Capital Markets

Big Banks Are Solid, Says SEC’s Cox

Despite losing billions of dollars in subprime-mortgage investments, the top financial firms have plenty of liquidity, the chairman says.
Stephen TaubFebruary 1, 2008

Securities and Exchange Commission chairman Christopher Cox offered some encouraging words on Friday for the jittery credit markets.

The SEC is comfortable with the level of liquidity at the five largest U.S. investment banks, Cox told reporters after receiving a leadership award from the European-American Business Council, Reuters reported. He said his staff is in constant contact with Morgan Stanley, Lehman Brothers Holdings, Bear Stearns Cos., Merrill Lynch & Co., and Goldman Sachs.

“The firms have all been taking steps to increase their liquidity,” Cox reportedly said. “We are very comfortable that their positions are strong.”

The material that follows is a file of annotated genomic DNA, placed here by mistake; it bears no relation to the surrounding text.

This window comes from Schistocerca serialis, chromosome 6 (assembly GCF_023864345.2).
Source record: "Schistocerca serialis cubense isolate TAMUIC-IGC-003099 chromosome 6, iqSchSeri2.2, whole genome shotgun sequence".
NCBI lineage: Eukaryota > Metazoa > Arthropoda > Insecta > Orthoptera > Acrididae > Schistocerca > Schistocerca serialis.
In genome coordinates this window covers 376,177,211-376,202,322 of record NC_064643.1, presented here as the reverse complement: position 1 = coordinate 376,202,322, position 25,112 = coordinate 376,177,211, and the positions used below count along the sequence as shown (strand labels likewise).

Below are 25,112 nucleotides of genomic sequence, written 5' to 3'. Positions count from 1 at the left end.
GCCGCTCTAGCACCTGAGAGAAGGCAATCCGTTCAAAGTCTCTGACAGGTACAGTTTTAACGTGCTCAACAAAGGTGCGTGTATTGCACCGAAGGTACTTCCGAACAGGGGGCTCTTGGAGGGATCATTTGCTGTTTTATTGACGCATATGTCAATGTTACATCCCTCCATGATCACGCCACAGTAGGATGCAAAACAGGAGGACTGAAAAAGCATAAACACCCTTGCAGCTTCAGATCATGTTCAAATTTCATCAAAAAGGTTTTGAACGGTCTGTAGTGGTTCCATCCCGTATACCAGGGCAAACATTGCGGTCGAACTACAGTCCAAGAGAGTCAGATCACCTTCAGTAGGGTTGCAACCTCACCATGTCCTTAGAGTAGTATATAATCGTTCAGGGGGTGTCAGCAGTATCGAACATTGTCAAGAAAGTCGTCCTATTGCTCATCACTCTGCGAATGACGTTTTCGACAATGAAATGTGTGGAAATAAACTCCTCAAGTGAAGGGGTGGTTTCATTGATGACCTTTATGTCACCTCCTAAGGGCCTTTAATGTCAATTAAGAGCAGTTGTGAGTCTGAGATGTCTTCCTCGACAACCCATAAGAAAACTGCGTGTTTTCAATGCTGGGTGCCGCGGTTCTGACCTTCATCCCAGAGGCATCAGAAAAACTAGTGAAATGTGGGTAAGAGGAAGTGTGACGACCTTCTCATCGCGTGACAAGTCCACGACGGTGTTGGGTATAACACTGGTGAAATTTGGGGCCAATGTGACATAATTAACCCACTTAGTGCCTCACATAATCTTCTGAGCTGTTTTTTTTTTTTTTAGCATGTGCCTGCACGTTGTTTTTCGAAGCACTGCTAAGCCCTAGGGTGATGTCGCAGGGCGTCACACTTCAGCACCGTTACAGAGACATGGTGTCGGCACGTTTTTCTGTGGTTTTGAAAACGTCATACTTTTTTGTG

Cox’s comments came after a number of large financial firms that lost billions in the subprime-mortgage crisis sold minority stakes to foreign entities, and after the Federal Reserve cut short-term interest rates by 125 basis points in January in a bid to boost liquidity.

In another matter, Cox told reporters the SEC was not involved in a government plan to bail out the bond insurers, which are regulated by states, not federal agencies. The bond-insurance industry is struggling with mounting losses and capital shortfalls, and is in danger of losing top credit ratings that such insurers as MBIA and Ambac depend on to function normally, Reuters noted. Cox did say the SEC is “focused on [the] current and potential impact of changes in the health of the monoline insurers,” but he did not elaborate.

Cox said he met with the President’s Working Group on Financial Markets on Thursday and is in daily contact with the group’s members, which include Treasury Secretary Henry Paulson.